The people of Navalewadi village in Pune district awoke to the panic-stricken roars of a leopard on Tuesday morning. A healthy two-year-old female leopard had been splashing around in a 25-feet-deep well, and seemed exhausted. The villagers alerted the forest department.

A team of four, comprising forest staff joined by members of NGO Wildlife SOS was dispatched to the spot. Villagers in the area, which has a healthy leopard population, have already been trained in co-existence with the big cat by the state forest department and Wildlife SOS. Even before the team arrived in the village, people had lowered a bamboo ladder into the well so the big cat could clamber atop it for some respite from the constant splashing.

The Manikdoh Leopard Rescue Centre in this area has seen a busy season – this is the time of year when sugarcane is harvested in this area. With forest areas shrinking, leopards have been seeking out the safety of sugarcane fields – the tall stalks close to harvest offer good cover. This is also the season when cubs are born, and about 12 cubs that villagers have found in the past few months have been brought to the rescue centre before being released back to be reunited with mothers.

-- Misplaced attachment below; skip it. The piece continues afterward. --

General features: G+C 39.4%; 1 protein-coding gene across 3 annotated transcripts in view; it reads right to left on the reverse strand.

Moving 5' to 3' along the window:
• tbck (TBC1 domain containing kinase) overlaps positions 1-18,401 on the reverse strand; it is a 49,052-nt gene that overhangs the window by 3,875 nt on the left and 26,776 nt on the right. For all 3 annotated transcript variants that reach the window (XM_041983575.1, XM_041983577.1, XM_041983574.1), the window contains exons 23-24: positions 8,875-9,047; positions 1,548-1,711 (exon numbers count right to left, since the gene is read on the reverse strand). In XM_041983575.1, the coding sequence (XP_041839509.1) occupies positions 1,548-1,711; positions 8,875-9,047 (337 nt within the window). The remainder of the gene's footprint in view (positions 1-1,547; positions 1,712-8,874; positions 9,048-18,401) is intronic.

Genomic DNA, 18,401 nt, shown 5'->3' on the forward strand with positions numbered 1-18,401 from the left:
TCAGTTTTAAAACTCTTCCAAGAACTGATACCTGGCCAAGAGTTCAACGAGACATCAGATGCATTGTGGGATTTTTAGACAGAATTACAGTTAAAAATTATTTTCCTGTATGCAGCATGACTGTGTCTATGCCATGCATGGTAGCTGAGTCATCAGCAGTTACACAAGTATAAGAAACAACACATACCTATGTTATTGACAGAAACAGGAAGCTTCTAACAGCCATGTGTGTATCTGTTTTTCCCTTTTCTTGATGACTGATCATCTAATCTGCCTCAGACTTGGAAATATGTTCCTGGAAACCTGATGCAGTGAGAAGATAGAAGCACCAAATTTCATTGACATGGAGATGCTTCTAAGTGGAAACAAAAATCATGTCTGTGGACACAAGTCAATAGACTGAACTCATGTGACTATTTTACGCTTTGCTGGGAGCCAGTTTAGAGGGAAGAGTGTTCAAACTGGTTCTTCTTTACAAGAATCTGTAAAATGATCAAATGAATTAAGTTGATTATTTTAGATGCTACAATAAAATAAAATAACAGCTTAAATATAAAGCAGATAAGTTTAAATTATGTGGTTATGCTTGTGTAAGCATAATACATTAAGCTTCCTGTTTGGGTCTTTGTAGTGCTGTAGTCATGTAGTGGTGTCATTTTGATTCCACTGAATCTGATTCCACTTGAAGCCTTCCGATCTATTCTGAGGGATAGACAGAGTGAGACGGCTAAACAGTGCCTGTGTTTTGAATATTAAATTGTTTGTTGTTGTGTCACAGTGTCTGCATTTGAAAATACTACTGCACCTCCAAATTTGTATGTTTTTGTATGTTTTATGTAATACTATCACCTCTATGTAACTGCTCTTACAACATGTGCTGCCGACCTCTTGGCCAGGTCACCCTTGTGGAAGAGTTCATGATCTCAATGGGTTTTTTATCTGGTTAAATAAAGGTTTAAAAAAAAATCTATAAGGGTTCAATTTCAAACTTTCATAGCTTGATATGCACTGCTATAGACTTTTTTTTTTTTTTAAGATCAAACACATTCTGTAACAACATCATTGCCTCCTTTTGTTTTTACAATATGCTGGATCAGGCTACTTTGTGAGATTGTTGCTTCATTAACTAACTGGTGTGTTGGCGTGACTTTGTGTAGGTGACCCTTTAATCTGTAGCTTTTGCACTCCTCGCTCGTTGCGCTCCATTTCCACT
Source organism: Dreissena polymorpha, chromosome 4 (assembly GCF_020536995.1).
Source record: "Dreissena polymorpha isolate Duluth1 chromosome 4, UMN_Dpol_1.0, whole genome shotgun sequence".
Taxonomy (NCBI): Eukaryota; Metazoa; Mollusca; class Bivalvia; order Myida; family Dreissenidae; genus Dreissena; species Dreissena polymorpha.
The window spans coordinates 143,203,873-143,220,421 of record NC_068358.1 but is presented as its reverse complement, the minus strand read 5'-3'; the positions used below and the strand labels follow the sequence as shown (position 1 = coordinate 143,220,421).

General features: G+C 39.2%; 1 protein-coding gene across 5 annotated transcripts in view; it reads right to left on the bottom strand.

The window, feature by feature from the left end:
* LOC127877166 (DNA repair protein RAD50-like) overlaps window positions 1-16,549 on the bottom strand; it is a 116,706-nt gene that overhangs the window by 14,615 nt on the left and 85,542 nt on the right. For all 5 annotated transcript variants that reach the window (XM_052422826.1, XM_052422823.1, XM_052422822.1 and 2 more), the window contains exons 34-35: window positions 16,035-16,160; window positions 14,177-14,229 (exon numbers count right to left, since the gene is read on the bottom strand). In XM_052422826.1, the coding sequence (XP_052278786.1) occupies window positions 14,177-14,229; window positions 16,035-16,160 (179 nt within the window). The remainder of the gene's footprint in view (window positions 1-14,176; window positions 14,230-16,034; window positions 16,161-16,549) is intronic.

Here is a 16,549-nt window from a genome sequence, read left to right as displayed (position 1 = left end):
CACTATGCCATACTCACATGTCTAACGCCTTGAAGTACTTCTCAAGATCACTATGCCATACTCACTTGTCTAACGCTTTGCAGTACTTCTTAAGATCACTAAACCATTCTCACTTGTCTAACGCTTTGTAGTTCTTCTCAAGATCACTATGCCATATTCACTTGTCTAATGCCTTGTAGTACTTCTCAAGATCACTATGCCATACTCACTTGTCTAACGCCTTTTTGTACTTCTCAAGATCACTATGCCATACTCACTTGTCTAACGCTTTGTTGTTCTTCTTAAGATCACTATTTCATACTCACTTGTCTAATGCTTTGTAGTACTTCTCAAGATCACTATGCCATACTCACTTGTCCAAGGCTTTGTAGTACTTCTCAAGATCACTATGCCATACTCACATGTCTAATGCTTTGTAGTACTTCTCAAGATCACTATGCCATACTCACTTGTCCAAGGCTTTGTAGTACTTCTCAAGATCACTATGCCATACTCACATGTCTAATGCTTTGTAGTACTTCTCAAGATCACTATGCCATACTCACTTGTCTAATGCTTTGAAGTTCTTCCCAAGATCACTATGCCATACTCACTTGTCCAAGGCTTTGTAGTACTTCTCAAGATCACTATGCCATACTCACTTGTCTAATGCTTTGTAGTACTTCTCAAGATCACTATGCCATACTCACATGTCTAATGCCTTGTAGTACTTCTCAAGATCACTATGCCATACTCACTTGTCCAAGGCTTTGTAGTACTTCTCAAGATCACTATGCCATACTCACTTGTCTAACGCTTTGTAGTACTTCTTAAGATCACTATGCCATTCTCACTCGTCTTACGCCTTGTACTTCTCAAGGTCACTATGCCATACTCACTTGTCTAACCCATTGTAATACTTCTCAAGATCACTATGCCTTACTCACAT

Once villagers find the cubs, they are not left in the fields because stray dogs and other creatures looking for prey might get to the cubs. The little cubs are taken to the leopard rescue centre, where veterinarian Dr Nikhil Bangar examines them for ticks or injuries. They are also tagged at the centre before being released back.

The leopard that fell into the well had minor injuries sustained in the fall. “Open wells are a threat to wildlife … animals end up drowning,” said Kartick Satyanarayan, co-founder of Wildlife SOS. Range forest officer Yogesh Ghodake said, “Animals trapped in such situations are already under great stress, so we have to plan for their safety and comfort as we rescue them.”

Rosamma Thomas is a freelance journalist


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